Taylor reports that during 2018 Stewart Day's businesses encountered significant financial difficulties which lead to cash flow problems for Bury FC. In November 2018 HMRC issued a petition to wind up the club for non payment of taxes totalling £605k. Day was no longer in a position to provide the necessary funds and later that month he announced he was selling the club to Steve Dale. Dale had no previous involvement with football and had previously been linked with a large number of liquidated companies. However, neither of these facts were disqualifying conditions under the EFL Owners and Directors test which Dale passed.

A new owner also has to provide "future financial information" which takes into account the consequences of the change of control. This should be provided "as far in advance of the change of control as is reasonably possible or, if such submission is not reasonably practical prior to the change of control, no later than 10 normal working days thereafter." Under EFL regulations therefore, a takeover cannot be held up pending satisfaction of the Future Financial information requirement.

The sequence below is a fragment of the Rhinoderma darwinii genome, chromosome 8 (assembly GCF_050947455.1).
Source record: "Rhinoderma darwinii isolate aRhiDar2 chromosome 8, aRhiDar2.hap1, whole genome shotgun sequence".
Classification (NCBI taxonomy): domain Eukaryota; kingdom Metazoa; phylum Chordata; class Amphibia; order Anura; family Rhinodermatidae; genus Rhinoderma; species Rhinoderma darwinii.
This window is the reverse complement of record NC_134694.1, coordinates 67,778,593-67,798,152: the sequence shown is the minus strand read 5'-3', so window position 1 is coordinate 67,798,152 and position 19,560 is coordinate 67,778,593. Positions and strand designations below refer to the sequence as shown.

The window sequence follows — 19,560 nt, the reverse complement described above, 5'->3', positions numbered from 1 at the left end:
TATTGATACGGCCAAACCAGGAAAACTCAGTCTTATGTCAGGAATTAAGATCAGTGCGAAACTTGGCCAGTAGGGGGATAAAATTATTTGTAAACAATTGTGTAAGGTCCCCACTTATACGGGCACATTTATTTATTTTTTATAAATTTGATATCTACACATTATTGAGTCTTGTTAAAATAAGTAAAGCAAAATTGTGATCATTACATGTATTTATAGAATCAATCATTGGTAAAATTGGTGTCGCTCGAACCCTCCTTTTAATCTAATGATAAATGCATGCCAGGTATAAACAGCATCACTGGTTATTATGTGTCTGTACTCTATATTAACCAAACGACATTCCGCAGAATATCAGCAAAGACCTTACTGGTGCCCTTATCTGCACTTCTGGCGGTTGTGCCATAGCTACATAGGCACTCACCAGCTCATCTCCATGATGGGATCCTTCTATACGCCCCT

Dale never provided satisfactory proof of funds. The EFL Executive formed the view that a cash input of £340k would be required to complete the 18/19 season and a further £3.4m - £4m would be needed for 19/20 and they requested a letter of support from Dale committing him to providing it. In February 2019 most of the club's debts to non-football creditors (including HMRC) were cleared but  other clubs started to call in debts. The EFL withheld £155k of central payments between December 2018 and April 2019 and paid it direct to Bury's football creditors.